Gene expression profiling and histomorphometric analyses of the early bone healing response around nanotextured implants

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While in vitro studies have shown that nanoscale surface modifications influence cell fate and activity, there is little information on how they modulate healing at the bone–implant interface.


This study aims to investigate the effect of nanotopography at early time intervals when critical events for implant integration occur.

Materials & methods:

Untreated and sulfuric acid/hydrogen peroxide-treated machined-surface titanium alloy implants were placed in rat tibiae. Samples were processed for DNA microarray analysis and histomorphometry.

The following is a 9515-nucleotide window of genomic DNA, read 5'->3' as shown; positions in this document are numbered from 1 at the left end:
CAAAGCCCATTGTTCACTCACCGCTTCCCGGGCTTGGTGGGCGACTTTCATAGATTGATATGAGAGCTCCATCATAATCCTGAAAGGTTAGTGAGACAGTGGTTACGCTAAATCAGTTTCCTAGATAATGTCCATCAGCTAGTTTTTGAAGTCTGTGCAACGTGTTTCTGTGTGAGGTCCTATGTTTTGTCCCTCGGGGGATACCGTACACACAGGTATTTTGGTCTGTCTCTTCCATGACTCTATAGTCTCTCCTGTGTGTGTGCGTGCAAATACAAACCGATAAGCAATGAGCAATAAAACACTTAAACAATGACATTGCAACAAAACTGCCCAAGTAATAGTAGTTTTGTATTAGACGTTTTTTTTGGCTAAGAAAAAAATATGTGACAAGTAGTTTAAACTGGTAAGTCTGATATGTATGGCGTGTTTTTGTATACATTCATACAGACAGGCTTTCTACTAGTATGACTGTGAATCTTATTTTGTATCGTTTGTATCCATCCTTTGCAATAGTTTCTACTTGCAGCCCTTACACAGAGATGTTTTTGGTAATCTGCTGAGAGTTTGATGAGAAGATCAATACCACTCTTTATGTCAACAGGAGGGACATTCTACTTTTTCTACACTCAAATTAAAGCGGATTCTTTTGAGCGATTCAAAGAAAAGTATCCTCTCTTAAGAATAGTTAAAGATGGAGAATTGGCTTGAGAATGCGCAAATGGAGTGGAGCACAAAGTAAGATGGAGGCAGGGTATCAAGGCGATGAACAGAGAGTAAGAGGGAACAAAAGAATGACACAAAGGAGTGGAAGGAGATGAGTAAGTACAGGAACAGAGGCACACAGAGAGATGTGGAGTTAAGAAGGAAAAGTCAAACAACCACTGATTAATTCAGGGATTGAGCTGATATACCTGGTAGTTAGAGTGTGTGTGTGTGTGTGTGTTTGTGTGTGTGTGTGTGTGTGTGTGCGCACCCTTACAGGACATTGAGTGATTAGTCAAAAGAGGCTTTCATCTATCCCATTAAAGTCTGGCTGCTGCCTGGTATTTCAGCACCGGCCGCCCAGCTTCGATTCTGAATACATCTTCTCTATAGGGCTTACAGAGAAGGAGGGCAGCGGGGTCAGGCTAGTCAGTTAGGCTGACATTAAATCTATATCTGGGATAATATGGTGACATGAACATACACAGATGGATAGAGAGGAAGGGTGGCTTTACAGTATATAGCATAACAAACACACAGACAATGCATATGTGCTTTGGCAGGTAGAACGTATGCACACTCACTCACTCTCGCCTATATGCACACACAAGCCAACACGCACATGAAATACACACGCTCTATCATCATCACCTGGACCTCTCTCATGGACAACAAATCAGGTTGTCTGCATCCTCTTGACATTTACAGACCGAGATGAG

At both 3 and 5 days, the gene expression profile of the healing tissue around nanotextured implants differed from that around machined-surface implants or control empty holes, and were accompanied by an increase in bone–implant contact on day 5. While some standard pathways such as the immune response predominated, a number of unclassified genes were also implicated.


Nanotexture elicits an initial gene response that is more complex than suspected so far and favors healing at the bone–implant interface.


Original submitted 8 May 2012; Revised submitted 7 September 2012; Published online 3 January 2013

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